The Washington Post points to a possible solution that low paying fast food owners may try to get out of raising wirkers salaries…..
Get RID of the workers,,,,,
The industry could be ready for another jolt as a ballot initiative to raise the minimum wage to $15 an hour nears in the District and as other campaigns to boost wages gain traction around the country. About 30 percent of the restaurant industry’s costs come from salaries, so burger-flipping robots — or at least super-fast ovens that expedite the process — become that much more cost-competitive if the current federal minimum wage of $7.25 an hour is doubled.
“The problem with the minimum-wage offensive is that it throws the accounting of the restaurant industry totally upside down,” said Harold Miller, vice president of franchise development for Persona Pizzeria, who also consults for other chains. “My position is: Pay your people properly, keep them longer, treat them right, and robots are going to be helpful in doing that, because it will help the restaurateur survive.”
Many chains are already at work looking for ingenious ways to take humans out of the picture, threatening workers in an industry that employs 2.4 million wait staffers, nearly 3 million cooks and food preparers and many of the nation’s 3.3 million cashiers….
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As with other weapon systems….
There are technology improvements in the Submarine business around the world……
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|The original stealth weapons, submarines may be second only to unmanned systems in the degree to which they have exploited new technology in the past two decades. Major advances have included air-independent propulsion (AIP) systems, increasing submerged endurance and mobility; automation, reducing crew size (and consequently, life-cycle costs) and improving habitability; electro-optical masts that can sweep the horizon with high-definition in seconds and drop out of sight; and new torpedoes and other weapons. On the near horizon is the the mating of SSKs with unmanned air and underwater vehicles (UUV).One of the newest SSK designs in the world is the TKMS/Kockums A26, in development for the Swedish Navy and due to become operational late in the decade. The 1,800-ton A26 builds on experience with the Gotland class—which proved a headache for the U.S. Navy during two years of “aggressor” operations out of San Diego—and likewise uses Stirling-cycle AIP propulsion, with a submerged endurance of up to 18 days. (Kockums AIP technology is also used on Japan’s 16SS.)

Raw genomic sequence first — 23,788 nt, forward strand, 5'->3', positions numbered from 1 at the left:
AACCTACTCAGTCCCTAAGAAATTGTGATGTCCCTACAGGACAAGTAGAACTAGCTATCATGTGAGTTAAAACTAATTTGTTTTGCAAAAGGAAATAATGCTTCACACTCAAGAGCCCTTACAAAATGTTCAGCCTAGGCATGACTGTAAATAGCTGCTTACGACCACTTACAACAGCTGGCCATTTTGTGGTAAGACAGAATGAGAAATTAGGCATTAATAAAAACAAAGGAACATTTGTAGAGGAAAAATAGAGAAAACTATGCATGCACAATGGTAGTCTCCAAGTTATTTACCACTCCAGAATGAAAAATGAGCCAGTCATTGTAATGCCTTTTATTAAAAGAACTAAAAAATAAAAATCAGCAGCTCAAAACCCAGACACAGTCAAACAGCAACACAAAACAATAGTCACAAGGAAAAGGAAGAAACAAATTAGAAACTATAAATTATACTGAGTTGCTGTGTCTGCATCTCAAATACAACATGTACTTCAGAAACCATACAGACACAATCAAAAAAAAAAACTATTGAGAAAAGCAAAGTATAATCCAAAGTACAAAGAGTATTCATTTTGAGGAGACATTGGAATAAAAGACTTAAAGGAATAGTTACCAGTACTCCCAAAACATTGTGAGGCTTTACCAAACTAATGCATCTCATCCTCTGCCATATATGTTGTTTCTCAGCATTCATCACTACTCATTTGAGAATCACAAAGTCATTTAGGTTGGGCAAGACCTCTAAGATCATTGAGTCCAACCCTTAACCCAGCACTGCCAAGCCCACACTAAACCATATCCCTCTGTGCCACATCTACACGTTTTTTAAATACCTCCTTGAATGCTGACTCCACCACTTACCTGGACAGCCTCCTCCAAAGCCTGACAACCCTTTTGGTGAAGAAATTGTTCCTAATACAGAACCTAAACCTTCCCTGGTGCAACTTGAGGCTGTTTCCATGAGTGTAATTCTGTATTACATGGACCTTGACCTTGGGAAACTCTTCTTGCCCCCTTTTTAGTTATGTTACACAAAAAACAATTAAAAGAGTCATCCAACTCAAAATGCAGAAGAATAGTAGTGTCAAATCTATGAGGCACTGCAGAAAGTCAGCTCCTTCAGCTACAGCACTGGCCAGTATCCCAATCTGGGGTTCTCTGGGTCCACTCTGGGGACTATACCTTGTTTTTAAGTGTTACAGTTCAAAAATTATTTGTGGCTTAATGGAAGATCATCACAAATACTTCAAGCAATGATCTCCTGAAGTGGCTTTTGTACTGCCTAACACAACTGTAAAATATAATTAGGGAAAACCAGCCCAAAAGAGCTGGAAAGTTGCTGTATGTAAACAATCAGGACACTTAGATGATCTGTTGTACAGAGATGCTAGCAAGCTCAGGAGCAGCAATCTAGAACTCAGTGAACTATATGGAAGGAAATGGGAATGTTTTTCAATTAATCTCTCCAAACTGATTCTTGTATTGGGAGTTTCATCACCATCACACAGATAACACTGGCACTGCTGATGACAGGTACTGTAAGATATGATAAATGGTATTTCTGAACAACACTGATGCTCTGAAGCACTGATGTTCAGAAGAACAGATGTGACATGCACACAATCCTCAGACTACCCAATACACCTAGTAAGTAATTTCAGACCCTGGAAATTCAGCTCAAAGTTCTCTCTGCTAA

New features include a low radar-cross-section sail, an integrated tube-type “multimission portal” for swimmers and UUVs, and what the builder calls Genuine Holistic Stealth Technology (Ghost), giving the A26 lower sonar signatures across all bands than the Gotland. For example, noise and vibration isolation techniques are improved, including damping plates between hull frames. Airflow speeds in ducts are limited and cable and pipe turn radii are above set minima. The A26 has new features such as a smart degaussing system that uses external sensors to match the boat’s magnetic signature to its background. It will be operated by a crew of 26.
TKMS’ Howaldtswerke-Deutsche Werft (HDW) unit in Kiel, Germany, is also leading a two-year, $100 million upgrade of the Israeli navy’s three Dolphin submarines at Israeli shipyards. Dolphin, Leviathan and Tekuma will be joined by two more subs, enhanced with AIP, under construction at HDW, while acquisition of a sixth is being negotiated……